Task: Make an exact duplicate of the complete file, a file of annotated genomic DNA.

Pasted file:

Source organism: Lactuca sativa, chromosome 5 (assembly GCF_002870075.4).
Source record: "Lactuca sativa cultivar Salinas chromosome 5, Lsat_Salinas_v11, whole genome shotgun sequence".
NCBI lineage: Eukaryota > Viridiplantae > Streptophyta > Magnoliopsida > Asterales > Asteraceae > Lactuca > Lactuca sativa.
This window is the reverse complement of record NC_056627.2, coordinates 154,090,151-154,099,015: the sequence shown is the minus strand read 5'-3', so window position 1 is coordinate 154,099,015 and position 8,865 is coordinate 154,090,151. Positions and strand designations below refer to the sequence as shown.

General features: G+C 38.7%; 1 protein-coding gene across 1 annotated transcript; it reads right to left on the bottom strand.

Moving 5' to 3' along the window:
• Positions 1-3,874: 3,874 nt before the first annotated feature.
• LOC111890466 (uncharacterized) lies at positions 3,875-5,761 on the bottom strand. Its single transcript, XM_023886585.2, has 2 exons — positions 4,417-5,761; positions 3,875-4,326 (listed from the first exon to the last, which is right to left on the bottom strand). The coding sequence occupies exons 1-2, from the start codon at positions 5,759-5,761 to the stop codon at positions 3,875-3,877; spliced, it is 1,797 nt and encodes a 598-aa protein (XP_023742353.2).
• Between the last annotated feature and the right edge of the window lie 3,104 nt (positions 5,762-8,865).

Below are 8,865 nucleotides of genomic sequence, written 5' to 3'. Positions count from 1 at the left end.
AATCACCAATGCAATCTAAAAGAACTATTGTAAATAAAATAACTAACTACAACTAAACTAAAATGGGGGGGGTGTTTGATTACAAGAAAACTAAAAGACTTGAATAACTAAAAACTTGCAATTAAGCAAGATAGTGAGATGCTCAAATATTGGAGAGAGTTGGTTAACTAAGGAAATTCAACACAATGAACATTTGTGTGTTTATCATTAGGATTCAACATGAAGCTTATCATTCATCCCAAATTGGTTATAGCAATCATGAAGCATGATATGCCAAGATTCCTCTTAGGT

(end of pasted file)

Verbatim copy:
Source organism: Lactuca sativa, chromosome 5 (assembly GCF_002870075.4).
Source record: "Lactuca sativa cultivar Salinas chromosome 5, Lsat_Salinas_v11, whole genome shotgun sequence".
NCBI lineage: Eukaryota > Viridiplantae > Streptophyta > Magnoliopsida > Asterales > Asteraceae > Lactuca > Lactuca sativa.
This window is the reverse complement of record NC_056627.2, coordinates 154,090,151-154,099,015: the sequence shown is the minus strand read 5'-3', so window position 1 is coordinate 154,099,015 and position 8,865 is coordinate 154,090,151. Positions and strand designations below refer to the sequence as shown.

General features: G+C 38.7%; 1 protein-coding gene across 1 annotated transcript; it reads right to left on the bottom strand.

Moving 5' to 3' along the window:
• Positions 1-3,874: 3,874 nt before the first annotated feature.
• LOC111890466 (uncharacterized) lies at positions 3,875-5,761 on the bottom strand. Its single transcript, XM_023886585.2, has 2 exons — positions 4,417-5,761; positions 3,875-4,326 (listed from the first exon to the last, which is right to left on the bottom strand). The coding sequence occupies exons 1-2, from the start codon at positions 5,759-5,761 to the stop codon at positions 3,875-3,877; spliced, it is 1,797 nt and encodes a 598-aa protein (XP_023742353.2).
• Between the last annotated feature and the right edge of the window lie 3,104 nt (positions 5,762-8,865).

Below are 8,865 nucleotides of genomic sequence, written 5' to 3'. Positions count from 1 at the left end.
AATCACCAATGCAATCTAAAAGAACTATTGTAAATAAAATAACTAACTACAACTAAACTAAAATGGGGGGGGTGTTTGATTACAAGAAAACTAAAAGACTTGAATAACTAAAAACTTGCAATTAAGCAAGATAGTGAGATGCTCAAATATTGGAGAGAGTTGGTTAACTAAGGAAATTCAACACAATGAACATTTGTGTGTTTATCATTAGGATTCAACATGAAGCTTATCATTCATCCCAAATTGGTTATAGCAATCATGAAGCATGATATGCCAAGATTCCTCTTAGGT